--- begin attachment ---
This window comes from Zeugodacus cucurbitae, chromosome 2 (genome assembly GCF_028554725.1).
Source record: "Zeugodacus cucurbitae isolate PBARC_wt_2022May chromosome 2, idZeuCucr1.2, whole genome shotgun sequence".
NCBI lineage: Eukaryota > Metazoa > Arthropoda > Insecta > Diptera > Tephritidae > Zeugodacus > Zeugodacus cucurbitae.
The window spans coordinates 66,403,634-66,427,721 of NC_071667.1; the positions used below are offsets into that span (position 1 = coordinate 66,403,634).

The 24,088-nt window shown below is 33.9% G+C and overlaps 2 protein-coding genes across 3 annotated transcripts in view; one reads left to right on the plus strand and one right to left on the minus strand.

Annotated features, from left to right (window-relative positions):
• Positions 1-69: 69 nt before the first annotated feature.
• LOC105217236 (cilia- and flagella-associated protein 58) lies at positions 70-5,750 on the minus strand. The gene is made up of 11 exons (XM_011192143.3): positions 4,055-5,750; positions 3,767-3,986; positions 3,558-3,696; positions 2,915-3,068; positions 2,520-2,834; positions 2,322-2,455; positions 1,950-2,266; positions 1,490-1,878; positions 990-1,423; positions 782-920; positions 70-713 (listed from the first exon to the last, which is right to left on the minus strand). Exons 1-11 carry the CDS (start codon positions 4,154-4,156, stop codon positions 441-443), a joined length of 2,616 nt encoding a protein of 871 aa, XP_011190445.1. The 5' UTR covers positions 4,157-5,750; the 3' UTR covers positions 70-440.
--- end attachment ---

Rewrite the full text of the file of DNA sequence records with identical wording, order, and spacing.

This window comes from Zeugodacus cucurbitae, chromosome 2 (genome assembly GCF_028554725.1).
Source record: "Zeugodacus cucurbitae isolate PBARC_wt_2022May chromosome 2, idZeuCucr1.2, whole genome shotgun sequence".
NCBI lineage: Eukaryota > Metazoa > Arthropoda > Insecta > Diptera > Tephritidae > Zeugodacus > Zeugodacus cucurbitae.
The window spans coordinates 66,403,634-66,427,721 of NC_071667.1; the positions used below are offsets into that span (position 1 = coordinate 66,403,634).

The 24,088-nt window shown below is 33.9% G+C and overlaps 2 protein-coding genes across 3 annotated transcripts in view; one reads left to right on the plus strand and one right to left on the minus strand.

Annotated features, from left to right (window-relative positions):
• Positions 1-69: 69 nt before the first annotated feature.
• LOC105217236 (cilia- and flagella-associated protein 58) lies at positions 70-5,750 on the minus strand. The gene is made up of 11 exons (XM_011192143.3): positions 4,055-5,750; positions 3,767-3,986; positions 3,558-3,696; positions 2,915-3,068; positions 2,520-2,834; positions 2,322-2,455; positions 1,950-2,266; positions 1,490-1,878; positions 990-1,423; positions 782-920; positions 70-713 (listed from the first exon to the last, which is right to left on the minus strand). Exons 1-11 carry the CDS (start codon positions 4,154-4,156, stop codon positions 441-443), a joined length of 2,616 nt encoding a protein of 871 aa, XP_011190445.1. The 5' UTR covers positions 4,157-5,750; the 3' UTR covers positions 70-440.